Wednesday, August 29, 2012

Toyota Echo Ownership Experience: Notes for Tall Drivers (or Why I Chose the Echo)

I drive a 2000 Toyota Echo and I’m here to tell you that the Echo is an amazing car for tall drivers. I am 6 feet 9 inches tall with a beanpole figure, and while I do have to do a little turtling (craning the neck down and out) to see the traffic signals at intersections, the Echo is among the very very few cars that I could comfortably sit in, let alone drive.

The front head and leg room doesn’t look all that great on paper, at 39.9” and 41.1” respectively, but something about the upright driving position and tall greenhouse let it work well for tall people. It has a seat that is kind of skimpy but nothing different than your other economy class cars, and it really doesn’t offer much support beyond my butt, but since you’re sitting almost as if you were in a minivan it works. Well, it works for most trips less than 200 miles, I should say. And given the lack of cruise control you’re not going to be driving much farther than that without getting out and stretching out your foot anyway. A tiny dummy pedal on the left doesn’t do much for my size 14 foot either, and I have to consciously move my left foot off of it to it doesn’t get too stiff on a long trip.

The front doors on the sedan are large enough for large people to get in and out comfortably, and while I do have to scrunch down to enter and sit in pretty much any sedan, the Echo isn't nearly as bad as other econo cars in this class. Rather than falling into the driver's seat, I can just kind of sit down into it.

Most other tall people at my height and up are driving with their seats tipped so far back they are checking their blind spot out of the rear window, but the Toyota Echo actually lets me sit up a little straighter than normal. It’s not perfect, I’m definitely still leaning back, but I think my in-laws said it best after going for a spin: the Toyota Echo is bigger inside than it looks from the outside. Back seat room is cramped for me, I have to bend sideways or way forward to even think about sitting in the back seat, but I never spend any time back there. As a front seat passenger the room is also pretty much fine.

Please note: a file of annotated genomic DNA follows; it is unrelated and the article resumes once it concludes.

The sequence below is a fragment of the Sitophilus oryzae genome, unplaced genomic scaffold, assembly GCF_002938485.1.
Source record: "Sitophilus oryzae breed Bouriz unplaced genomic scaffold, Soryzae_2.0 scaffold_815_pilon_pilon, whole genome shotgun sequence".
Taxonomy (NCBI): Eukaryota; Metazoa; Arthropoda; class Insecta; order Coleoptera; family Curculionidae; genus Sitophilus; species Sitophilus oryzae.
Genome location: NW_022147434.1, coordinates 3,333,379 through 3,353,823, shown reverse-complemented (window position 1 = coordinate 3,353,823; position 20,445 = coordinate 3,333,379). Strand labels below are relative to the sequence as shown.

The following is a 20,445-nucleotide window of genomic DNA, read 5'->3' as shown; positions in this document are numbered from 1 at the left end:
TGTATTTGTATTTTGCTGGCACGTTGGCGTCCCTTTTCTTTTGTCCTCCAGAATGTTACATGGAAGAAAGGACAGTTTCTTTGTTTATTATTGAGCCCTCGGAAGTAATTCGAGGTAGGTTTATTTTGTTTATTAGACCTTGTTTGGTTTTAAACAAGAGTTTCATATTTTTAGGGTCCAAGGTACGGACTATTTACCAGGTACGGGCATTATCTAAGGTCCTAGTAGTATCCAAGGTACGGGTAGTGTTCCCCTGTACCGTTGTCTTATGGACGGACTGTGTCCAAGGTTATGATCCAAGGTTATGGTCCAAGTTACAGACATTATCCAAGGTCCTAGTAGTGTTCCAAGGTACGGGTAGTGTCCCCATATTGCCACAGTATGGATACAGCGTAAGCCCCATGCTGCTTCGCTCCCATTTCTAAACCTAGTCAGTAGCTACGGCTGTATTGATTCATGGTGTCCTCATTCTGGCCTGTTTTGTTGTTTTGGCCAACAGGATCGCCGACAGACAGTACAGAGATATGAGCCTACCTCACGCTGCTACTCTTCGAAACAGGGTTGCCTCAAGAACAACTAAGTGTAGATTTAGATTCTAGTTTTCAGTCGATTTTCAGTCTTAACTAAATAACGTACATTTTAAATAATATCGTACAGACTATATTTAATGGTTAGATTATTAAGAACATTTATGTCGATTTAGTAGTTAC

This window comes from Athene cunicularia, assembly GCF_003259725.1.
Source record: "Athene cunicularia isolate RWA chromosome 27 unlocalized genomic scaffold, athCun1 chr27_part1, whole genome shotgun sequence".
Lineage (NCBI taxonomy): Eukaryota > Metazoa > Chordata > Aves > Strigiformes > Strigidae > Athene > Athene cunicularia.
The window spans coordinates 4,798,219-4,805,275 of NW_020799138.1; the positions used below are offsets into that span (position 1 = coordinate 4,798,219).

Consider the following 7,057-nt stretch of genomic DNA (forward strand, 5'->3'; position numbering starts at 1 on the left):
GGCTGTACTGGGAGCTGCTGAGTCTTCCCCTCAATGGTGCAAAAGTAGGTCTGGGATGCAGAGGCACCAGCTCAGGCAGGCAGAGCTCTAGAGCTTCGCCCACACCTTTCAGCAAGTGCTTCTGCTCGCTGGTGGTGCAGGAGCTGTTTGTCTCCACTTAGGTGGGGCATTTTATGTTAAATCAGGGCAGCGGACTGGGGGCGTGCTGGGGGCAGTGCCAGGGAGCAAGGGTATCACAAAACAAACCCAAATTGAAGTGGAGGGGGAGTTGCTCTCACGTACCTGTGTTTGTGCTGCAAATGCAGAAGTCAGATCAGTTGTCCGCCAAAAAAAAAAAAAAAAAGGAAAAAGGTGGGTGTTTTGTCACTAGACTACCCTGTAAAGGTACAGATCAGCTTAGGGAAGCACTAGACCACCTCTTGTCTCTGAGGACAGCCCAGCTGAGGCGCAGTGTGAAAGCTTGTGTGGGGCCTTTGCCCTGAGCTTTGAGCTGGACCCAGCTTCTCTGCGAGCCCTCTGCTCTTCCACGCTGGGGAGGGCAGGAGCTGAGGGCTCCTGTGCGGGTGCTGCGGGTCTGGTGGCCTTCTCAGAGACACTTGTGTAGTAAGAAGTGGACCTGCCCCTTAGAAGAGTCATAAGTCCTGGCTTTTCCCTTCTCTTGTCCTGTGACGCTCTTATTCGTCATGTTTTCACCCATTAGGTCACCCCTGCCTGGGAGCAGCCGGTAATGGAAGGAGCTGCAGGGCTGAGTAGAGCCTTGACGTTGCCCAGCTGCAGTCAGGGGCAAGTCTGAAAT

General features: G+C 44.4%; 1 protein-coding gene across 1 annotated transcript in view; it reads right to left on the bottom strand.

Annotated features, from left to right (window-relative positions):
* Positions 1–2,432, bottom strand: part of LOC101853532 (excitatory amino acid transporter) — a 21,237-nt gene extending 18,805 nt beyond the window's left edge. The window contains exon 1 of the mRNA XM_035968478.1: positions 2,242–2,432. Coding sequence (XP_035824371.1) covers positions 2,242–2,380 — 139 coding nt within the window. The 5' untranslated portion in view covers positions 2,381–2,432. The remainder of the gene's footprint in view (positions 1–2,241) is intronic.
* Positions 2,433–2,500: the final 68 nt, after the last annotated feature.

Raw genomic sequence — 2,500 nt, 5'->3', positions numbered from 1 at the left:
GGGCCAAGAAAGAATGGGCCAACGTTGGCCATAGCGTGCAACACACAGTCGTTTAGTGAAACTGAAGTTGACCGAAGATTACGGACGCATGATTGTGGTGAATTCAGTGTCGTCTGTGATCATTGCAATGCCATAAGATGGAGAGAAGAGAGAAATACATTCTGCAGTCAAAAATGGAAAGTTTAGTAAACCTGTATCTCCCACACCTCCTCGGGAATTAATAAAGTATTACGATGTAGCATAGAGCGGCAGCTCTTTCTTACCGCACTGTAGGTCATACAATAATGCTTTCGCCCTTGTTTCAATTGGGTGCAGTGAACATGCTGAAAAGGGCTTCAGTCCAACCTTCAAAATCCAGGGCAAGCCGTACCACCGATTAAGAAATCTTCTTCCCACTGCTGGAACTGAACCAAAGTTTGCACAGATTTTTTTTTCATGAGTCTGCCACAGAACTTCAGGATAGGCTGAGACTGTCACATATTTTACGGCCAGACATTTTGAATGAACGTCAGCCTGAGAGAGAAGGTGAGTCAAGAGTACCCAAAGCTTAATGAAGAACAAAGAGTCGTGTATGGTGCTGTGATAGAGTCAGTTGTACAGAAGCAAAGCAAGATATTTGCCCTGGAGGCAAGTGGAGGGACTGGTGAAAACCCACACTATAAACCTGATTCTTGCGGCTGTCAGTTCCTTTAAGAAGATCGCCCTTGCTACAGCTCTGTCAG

The Echo also comes with 60/40 folding rear seats, and as tiny as the rear trunk lid appears you can actually get a fair amount of stuff in there. Ten paper grocery bags are no problem, but bulky stuff like multiple sleeping bags or a disassembled bicycle can be a challenge. (And if you’re wondering, yes, my uber-large Schwinn Impact mountain bike does fit in the back with the seat down and both tires removed. You just need a shoehorn to get it in.)

The moral of this story is simple: if you’re 6’9” or less, an Echo will work fine for you. You might get some weird looks getting out of it, but given the reliability and mpg stuff that I’ll be touching on in future posts, I wouldn’t hesitate to pick one up.

More In The Toyota Echo Ownership Series:
Toyota Echo Ownership Experience: Notes on MPG
Toyota Echo Ownership Experience: Highway Cruising & Cabin Comfort: Not Bad, Not A Lexus
Toyota Echo Ownership Experience: What is it like driving an Echo in the snow?
Toyota Echo Ownership Experience: True Cost to Own a Toyota Echo

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